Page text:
We have not space at our command to illustrate this as fully as we could wish, even if the patience of our readers would permit of it, but we can perhaps illustrate sufficiently within a very short compass. We have already spoken of the Oriental extravagance of the language used in the scandal, which might pass in Persia or Central Arabia, where wild hyperbole is permitted by the genius of the language, and where people are accustomed to it in conversation, understand it perfectly, and make unconscious allowance for it. Displayed here in the United States, in a mercantile community, and in a tongue characterized by directness and simplicity, it makes the actors almost entirely incomprehensible to people outside their own set, as is shown by the attempts made to explain and understand the letters in the case. Most of the critics, both the friendly and hostile, are compelled to treat them as written in a sort of dialect which has to be read with the aid of commentary, glosses, and parallels, and accompanied, like the study of Homer or the Reg-Veda, by a careful examination of the surroundings of the writers, the conditions of their birth and education, the usages of the circle in which they live, and the social and religious influences by which they have been moulded, and so on. Their almost entire want of any sense of necessary connection between facts and written statements has been strikingly revealed by Moulton's production of various drafts or outlines of cards, reports, and letters which the actors proposed from time to time to get up and publish for the purpose of settling their troubles and warding off exposure by imposing on the public. No savages could have acted with a more simple-minded unconsciousness of truth. Moulton, according to his own story, helped Beecher to publish a lying card; got Tilton to procure from his wife a lying letter; and Tilton concocted a lying report for the committee, in which he made them express the highest admiration for himself, his adulterous wife, and her paramour. Here we have a bit of the machinery of high civilization--a committee, with its investigation and report, used, or attempted to be used, with just the kind of savage directness with which a Bongo would use it, when once he came to understand it, and found he could make it serve some end, and with just as little reference to the moral aspect of the transaction.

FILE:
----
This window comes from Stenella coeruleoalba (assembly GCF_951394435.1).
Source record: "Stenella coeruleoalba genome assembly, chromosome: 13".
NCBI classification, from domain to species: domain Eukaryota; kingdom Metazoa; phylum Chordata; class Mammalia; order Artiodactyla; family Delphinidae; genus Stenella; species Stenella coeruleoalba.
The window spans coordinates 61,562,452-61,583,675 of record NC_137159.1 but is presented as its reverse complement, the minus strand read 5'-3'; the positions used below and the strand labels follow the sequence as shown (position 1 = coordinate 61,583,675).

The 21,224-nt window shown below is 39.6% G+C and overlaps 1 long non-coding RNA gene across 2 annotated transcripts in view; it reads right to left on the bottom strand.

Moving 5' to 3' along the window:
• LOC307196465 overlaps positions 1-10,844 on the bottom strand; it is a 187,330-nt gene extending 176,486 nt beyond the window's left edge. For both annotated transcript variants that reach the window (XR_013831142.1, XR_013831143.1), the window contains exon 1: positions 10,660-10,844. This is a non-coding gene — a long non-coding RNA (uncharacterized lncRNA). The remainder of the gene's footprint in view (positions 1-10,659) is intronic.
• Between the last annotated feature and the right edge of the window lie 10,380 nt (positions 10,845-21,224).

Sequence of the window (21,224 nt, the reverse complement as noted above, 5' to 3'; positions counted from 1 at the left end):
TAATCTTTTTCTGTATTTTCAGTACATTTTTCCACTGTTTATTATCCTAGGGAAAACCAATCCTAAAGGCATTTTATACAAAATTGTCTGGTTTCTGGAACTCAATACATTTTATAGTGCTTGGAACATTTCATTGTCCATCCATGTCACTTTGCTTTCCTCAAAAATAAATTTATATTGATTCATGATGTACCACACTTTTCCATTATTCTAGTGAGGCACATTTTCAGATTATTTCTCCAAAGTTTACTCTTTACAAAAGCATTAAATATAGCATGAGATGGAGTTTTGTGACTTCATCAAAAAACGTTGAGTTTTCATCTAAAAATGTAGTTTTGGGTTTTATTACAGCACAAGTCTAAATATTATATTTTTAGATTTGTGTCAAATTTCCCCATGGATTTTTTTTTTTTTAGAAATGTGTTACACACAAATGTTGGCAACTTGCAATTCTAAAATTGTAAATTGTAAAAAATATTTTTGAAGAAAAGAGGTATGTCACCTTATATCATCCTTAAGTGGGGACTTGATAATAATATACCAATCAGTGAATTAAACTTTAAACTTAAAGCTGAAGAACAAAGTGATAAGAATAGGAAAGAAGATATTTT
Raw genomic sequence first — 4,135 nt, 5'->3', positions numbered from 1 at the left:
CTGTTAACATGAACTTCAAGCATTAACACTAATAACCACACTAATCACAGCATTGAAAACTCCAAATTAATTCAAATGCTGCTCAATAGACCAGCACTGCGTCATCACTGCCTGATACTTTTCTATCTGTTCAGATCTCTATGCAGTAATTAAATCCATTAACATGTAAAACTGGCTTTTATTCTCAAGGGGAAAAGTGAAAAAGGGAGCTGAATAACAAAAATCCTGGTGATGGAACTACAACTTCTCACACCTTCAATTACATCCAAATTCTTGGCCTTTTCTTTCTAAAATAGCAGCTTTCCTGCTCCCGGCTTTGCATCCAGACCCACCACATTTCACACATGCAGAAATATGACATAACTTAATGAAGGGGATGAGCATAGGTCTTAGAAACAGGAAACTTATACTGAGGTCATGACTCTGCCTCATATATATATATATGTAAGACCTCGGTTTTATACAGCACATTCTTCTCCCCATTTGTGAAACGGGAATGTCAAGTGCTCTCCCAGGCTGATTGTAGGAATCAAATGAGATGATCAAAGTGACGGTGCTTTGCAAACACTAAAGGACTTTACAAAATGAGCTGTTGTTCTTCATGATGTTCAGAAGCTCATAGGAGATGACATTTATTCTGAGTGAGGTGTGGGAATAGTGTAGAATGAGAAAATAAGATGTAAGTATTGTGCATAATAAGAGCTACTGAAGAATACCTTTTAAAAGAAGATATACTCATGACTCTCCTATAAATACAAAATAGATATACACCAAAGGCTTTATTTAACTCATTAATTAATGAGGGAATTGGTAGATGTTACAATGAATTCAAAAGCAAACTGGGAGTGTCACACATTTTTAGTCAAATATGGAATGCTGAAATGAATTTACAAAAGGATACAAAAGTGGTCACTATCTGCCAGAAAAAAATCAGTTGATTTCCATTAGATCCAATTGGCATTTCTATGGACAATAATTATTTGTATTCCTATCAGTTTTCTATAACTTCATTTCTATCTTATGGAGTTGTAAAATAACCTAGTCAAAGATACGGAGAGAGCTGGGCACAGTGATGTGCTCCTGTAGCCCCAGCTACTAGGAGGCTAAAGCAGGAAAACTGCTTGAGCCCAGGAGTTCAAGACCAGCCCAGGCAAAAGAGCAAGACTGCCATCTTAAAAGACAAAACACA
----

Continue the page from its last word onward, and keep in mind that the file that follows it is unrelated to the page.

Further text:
Take, again, Tilton's account of the motives which governed him in his treatment of his wife and of Beecher. He is evidently aware that there are two codes regulating a man's conduct under such circumstances--one the Christian code and the other the conventional code of honor, or, as he calls it, "club-house morality"; but it soon became clear that he had no distinct conception of their difference. Having been brought up under the Christian code, and taught, doubtless, to regard the term "gentleman" as a name for a heartless epicurean, he started off by forgiving both Beecher and his wife, or, as the lawyers say, condoning their offence; and he speaks scornfully of the religious ignorance of the committee in assuming in their report that there was any offence for which a Christian was not bound to accept an apology as a sufficient atonement. The club-house code would, however, have prescribed the infliction of vengeance on Beecher by exposing him. Accordingly, Tilton mixes the two codes up in the most absurd way. Having, as a Christian, forgiven Beecher, he began, thirty days after the discovery of the offence, to expose him as a "gentleman," and kept forgiving and exposing him continuously through the whole four years, the eclat of such a relation to Beecher having evidently an irresistible temptation for him. Finally, when Dr. Bacon called him a "dog," he threw aside the Christian _role altogether and began assailing his enemy with truly heathen virulence and vigor. A more curious blending of two conceptions of duty is not often seen, and it was doubtless due to the fact that no system of training or culture had made any impression on the man or gone more than skin deep. His interview with Beecher, too, by appointment, at his own house, for the purpose of ascertaining by a comparison of dates and reference to his wife's diary the probable paternity of her youngest child, which he describes with the utmost simplicity, is, we venture to say, an incident absolutely without precedent, and one which may safely be pronounced foreign to our civilization. Whether it really occurred, or Tilton invented it, it makes him a problem in social philosophy of considerable interest.